The fourth grader has arrived. With the nine year change behind him, he is ready to embrace the world around him beginning with his place in the world. Local geography is brought in such a way that the student’s awareness is heightened to what lies about him. Beginning with the immediate surroundings of their home, they will make maps of their bedroom, home and classroom. They will then look out further to where their home is in relation to where they go to school, the city or town they live in, to the state and bordering neighbors. This work helps the child have a sense of being grounded here on the earth and in this life. The geography lessons come alive through great descriptions of the land. This is carried through the grades with the first introductions coming in the fourth year. Steiner (1997) discusses the importance of the teacher’s depiction of beautiful images in the geography lessons and the significance of this influence on the child:

When you make your geography lessons truly graphic, when you describe the countries clearly and show the distribution of vegetation, and describe the products of the earth on the different countries, making your lessons thoroughly alive in this way, you are not likely to find your students dull in this subject. And when you further enliven the geography lessons by first describing a country, then drawing it  -  allowing the children to draw it on the board and sketch in the rivers, mountains, distribution of vegetation, forest, and meadow land, and then read travel books with your pupils  -  when you do all this you find that you usually have very few dull scholars; and what’s more, you can use your geography lessons to arouse the enthusiasm of your pupils and to stir up new capacities within them. If you can make geography itself interesting you will indeed notice that other capacities are aroused also in your pupils. (p. 107)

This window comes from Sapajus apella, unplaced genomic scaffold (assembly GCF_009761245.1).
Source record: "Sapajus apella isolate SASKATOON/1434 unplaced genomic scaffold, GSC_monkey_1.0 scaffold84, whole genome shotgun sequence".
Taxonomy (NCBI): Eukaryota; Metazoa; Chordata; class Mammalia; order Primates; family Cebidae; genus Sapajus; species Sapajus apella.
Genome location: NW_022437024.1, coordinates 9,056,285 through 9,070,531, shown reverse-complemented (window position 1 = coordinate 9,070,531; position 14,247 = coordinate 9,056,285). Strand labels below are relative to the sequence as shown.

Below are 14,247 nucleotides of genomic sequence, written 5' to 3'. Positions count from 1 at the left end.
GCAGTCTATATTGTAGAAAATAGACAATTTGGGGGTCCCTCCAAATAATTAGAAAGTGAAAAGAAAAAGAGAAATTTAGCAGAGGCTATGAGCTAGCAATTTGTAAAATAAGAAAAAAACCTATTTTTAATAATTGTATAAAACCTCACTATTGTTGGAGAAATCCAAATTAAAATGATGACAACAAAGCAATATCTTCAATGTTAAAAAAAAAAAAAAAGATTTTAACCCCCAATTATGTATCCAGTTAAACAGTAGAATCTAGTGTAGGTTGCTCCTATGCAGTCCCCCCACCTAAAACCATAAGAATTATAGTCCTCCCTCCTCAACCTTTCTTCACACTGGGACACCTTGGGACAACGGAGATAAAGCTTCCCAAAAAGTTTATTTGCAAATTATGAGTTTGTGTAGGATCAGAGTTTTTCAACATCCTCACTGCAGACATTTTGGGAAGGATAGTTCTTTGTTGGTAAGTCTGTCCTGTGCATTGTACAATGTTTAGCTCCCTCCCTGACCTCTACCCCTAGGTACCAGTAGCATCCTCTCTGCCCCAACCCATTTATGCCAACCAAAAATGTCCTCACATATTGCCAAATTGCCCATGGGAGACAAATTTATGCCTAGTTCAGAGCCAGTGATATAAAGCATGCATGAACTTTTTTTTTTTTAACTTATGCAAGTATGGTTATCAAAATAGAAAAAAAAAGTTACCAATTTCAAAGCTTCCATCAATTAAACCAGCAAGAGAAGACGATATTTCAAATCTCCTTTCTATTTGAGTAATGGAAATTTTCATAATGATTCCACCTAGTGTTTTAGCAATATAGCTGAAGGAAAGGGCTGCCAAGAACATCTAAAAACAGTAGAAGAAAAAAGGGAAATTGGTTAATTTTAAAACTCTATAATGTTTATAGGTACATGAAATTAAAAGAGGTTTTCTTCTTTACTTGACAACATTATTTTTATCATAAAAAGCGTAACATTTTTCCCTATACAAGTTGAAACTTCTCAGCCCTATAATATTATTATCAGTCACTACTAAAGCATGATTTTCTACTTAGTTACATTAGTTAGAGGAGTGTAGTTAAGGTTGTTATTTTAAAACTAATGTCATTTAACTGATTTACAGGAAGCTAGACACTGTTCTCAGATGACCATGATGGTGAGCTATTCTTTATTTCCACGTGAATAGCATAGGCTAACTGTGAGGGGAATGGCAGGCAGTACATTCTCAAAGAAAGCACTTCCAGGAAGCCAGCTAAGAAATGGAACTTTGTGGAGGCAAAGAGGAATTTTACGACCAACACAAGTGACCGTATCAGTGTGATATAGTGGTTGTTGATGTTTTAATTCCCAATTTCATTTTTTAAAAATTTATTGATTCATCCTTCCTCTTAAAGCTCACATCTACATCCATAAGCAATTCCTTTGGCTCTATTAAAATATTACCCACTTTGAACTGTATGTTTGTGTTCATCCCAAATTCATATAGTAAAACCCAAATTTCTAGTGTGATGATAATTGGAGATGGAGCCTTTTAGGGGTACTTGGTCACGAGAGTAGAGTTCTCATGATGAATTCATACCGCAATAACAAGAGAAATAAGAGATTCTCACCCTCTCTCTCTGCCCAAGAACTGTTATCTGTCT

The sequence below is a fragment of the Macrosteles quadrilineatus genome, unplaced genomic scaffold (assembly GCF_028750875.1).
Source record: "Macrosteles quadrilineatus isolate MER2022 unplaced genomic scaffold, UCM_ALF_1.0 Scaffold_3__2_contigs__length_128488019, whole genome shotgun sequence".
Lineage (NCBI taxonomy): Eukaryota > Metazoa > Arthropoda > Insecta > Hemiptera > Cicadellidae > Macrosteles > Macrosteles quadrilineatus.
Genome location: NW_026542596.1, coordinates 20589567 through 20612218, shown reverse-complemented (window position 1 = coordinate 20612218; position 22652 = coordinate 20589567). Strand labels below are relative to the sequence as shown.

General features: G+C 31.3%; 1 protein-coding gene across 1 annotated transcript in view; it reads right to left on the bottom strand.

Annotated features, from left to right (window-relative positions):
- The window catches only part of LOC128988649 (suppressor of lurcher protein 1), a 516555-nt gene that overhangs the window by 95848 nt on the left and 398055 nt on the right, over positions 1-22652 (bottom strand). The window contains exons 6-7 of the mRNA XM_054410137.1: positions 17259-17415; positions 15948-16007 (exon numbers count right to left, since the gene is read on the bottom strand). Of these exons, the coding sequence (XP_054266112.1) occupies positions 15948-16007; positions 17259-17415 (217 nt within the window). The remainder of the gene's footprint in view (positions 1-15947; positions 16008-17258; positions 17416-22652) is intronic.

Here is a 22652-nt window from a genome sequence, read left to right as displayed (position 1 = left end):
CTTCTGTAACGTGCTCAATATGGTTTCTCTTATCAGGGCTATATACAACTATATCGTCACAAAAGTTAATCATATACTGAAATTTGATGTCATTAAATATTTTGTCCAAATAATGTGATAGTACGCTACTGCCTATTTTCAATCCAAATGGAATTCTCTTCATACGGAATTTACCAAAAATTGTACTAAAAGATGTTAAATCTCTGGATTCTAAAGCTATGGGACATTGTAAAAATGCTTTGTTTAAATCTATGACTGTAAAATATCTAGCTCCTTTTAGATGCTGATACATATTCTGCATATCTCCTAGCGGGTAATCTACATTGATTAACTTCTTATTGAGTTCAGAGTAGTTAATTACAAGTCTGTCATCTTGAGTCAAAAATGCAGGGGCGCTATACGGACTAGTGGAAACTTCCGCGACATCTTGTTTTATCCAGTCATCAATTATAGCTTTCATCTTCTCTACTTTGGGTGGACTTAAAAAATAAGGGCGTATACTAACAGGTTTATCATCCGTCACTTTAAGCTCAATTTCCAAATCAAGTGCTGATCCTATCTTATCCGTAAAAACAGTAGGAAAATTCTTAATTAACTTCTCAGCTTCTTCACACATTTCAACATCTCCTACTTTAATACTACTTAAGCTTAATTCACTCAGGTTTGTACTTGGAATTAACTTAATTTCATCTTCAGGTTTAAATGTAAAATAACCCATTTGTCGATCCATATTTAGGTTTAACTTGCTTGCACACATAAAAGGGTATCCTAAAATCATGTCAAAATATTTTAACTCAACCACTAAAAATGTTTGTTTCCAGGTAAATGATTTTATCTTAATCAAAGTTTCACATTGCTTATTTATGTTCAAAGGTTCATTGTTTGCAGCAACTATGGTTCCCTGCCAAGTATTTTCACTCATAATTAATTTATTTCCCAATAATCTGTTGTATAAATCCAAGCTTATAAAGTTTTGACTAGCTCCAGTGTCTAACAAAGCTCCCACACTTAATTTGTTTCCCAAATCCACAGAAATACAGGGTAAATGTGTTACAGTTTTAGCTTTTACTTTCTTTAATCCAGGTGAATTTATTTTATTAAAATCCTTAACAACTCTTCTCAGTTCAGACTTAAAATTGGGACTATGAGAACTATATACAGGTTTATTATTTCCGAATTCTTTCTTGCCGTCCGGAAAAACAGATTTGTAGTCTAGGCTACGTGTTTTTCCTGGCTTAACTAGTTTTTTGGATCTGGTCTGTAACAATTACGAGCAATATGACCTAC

Local Geography - State Map

State History - State Seal of Tennessee



Also new to the fourth grader is another creation story. This is the time for the Norse Myths. Unlike in the previous year, when the god of the Old Testament stories was immortal and omnipotent, the gods of the Norse Myths are not quite immortal and make many human-like mistakes. They are fallible, jealous, mischievous, hurtful and short tempered. Yet, they must right any wrong they inflict as is customary to uphold their honor. The fourth grader is intrigued by these gods and lives deeply into the stories as they recognize their own folly in the characters. These stories are colorful and rich and can easily be portrayed pictorially in both story and drawing.